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Well as luck would have it, I have ended up with samples of both :) I went to the range today with a Ruger 9mm 1911 wearing CT laser grips and a Sig Sauer 320RX. Both guns ran really well and there are differences in the red dots obviously but my groups with both were very similar. While today was my first real session with the optic on the gun(320RX), both systems seemed equally fast and easy to pick up. The Crimson Trace may take an edge due to their ease of use with unconventional shooting positions where you cannot bring the gun up to a nice sighting plane. I think my takeaway is that for the individual firearm, if you want a red dot sighting system, go with the one that is lower cost to install :D
 
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Ideally if you can run some IDPA style drills you'll definitely start to notice difference between the two. If you have a range that will allow it something like an El Pres drill on a shot timer should really help you figure out which is better for you.
 
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I've got both, one is a 'sight' the other is an aiming aid. For traditionalists the red dot will always rule. A laser will allow anyone the ability to put shots on target w/out any of the discipline that comes with drawing and firing.

The way I see it, people who are not into training, shooting, the discipline that comes with controlling a firearm and haven't developed any 'instincts' benefit from a laser. That would include my wife, for now. A red dot still requires you to align a sight picture to a target and get your body and head into a shooting position. A laser requires nothing more than squeezing the pressure switch and putting the laser on target. I don't shoot a laser, I spent a little time with one and didn't like how it made me shoot. My focus shifted from what I'm used to to just putting the laser on the paper. You don't have to aim, your grip changes, I started not even bringing the gun into position. I can instinctively draw, grip and point pretty much where I intend through lots of dry fire practice. I see the target and sights, not the laser. With a laser, that's what you're looking for, where's the dot? They don't work in daylight or bright lights so you'll still need to use the irons though now you haven't practiced with them.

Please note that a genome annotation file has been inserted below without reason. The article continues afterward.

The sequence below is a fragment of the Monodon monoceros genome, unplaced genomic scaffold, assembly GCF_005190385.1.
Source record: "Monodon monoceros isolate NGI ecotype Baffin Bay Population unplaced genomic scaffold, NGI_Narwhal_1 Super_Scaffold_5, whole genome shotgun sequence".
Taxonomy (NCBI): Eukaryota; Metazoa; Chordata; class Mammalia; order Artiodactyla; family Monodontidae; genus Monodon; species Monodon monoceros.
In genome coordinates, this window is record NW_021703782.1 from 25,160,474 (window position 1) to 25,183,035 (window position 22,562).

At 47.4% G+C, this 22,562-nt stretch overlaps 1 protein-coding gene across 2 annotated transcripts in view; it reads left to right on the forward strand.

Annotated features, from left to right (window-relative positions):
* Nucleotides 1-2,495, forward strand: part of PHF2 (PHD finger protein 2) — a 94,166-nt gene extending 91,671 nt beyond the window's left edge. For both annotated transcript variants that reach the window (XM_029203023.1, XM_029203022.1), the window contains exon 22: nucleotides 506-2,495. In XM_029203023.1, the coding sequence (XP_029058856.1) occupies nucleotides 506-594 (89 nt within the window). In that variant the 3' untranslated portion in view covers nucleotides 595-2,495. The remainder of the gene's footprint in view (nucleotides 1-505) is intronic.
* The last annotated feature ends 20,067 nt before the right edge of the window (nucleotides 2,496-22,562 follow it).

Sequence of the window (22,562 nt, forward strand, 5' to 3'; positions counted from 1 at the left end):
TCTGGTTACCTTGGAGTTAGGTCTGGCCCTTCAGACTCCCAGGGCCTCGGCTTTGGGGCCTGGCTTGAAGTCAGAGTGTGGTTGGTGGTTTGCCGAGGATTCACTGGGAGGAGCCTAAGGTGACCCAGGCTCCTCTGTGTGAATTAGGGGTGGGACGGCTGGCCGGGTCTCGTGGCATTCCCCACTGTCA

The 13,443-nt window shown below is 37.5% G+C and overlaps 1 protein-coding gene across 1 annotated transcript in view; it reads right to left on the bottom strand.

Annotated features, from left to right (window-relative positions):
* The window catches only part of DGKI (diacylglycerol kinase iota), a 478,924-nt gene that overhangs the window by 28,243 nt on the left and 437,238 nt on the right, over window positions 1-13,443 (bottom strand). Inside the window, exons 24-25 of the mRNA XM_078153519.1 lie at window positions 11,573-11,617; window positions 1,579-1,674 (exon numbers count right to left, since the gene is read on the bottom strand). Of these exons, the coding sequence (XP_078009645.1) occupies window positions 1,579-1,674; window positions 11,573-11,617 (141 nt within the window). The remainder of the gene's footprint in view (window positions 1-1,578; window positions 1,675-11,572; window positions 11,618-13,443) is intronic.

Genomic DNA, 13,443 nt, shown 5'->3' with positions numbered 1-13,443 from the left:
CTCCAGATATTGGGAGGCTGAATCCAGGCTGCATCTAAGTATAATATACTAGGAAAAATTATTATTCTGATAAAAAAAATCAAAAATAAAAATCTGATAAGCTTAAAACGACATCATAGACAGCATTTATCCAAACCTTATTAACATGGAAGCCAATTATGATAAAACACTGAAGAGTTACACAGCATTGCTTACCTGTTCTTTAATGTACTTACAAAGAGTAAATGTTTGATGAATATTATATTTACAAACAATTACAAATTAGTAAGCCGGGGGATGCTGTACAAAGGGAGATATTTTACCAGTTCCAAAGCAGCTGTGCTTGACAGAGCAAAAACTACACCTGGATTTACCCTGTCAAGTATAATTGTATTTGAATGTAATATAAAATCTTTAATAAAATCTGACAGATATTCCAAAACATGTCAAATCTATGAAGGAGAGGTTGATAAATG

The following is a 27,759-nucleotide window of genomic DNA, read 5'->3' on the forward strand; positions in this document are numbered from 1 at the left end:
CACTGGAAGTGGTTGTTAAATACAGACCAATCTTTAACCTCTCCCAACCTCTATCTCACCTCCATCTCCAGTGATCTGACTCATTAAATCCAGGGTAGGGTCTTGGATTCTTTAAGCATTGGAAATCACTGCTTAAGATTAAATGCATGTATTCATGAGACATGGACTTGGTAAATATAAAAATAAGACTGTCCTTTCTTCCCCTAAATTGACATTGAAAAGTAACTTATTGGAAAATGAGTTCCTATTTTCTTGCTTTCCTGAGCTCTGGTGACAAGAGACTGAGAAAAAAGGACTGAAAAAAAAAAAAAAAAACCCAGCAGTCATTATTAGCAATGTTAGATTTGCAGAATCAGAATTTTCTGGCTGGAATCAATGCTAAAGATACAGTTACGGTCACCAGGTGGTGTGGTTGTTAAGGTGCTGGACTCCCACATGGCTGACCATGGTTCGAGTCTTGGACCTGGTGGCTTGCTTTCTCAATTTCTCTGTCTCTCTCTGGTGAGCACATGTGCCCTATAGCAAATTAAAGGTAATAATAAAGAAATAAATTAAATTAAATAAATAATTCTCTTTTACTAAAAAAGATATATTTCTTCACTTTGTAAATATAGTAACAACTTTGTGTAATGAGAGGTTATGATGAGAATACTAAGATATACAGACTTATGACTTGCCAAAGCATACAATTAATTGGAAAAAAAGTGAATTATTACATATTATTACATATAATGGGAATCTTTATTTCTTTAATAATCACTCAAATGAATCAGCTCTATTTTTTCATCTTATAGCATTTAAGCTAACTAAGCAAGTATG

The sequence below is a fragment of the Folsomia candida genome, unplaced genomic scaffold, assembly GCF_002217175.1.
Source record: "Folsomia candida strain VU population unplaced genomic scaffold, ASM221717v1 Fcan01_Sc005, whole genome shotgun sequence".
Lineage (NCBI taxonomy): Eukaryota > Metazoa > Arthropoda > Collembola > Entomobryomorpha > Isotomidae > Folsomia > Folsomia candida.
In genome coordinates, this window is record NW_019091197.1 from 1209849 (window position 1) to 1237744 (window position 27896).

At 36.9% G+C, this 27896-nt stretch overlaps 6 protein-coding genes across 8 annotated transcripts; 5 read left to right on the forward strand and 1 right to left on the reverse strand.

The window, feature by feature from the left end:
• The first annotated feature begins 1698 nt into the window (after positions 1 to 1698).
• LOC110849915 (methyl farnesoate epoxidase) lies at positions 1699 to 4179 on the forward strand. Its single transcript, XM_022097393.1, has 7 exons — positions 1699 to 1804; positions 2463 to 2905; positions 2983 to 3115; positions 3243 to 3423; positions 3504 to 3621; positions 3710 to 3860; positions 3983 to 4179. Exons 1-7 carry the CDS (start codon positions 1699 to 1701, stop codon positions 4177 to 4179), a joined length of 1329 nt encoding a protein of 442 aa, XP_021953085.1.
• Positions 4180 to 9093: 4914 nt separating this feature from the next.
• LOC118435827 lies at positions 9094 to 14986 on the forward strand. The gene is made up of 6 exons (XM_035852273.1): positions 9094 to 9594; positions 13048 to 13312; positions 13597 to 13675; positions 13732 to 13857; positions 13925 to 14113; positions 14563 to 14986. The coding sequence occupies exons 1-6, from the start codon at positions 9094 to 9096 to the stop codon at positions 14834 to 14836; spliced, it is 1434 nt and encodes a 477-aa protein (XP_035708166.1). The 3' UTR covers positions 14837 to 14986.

One plus with both is not having to focus on the front sight only, you can see everything with both eyes. Like mentioned above, my eyes are getting older, I have an astigmatism and am slightly near sighted. I have to use the lower portion of my progressives to see the front sight which puts my head in a position that will fatigue my neck after a while. I'm slowly switching to reflex sights on a few of my guns, I love them and see them as the sight of the future for a lot of us. I've tightened up my groups a lot and I completely agree with the above comment that they are fast, once you're used to them acquiring the target is very similar to iron sights.

Lasers have their use, my wife, while she does shoot is not a gun person and anything that gives her the confidence to hit something is good with me. But it's a double edge sword. As someone that's not that used to guns it's one more thing she has to make sure she's doing right. Getting the switch to engage every time takes some practice and if you have good trigger finger discipline your finger is right in the way of the laser when not inside the trigger guard. That's my wife's biggest issue right now.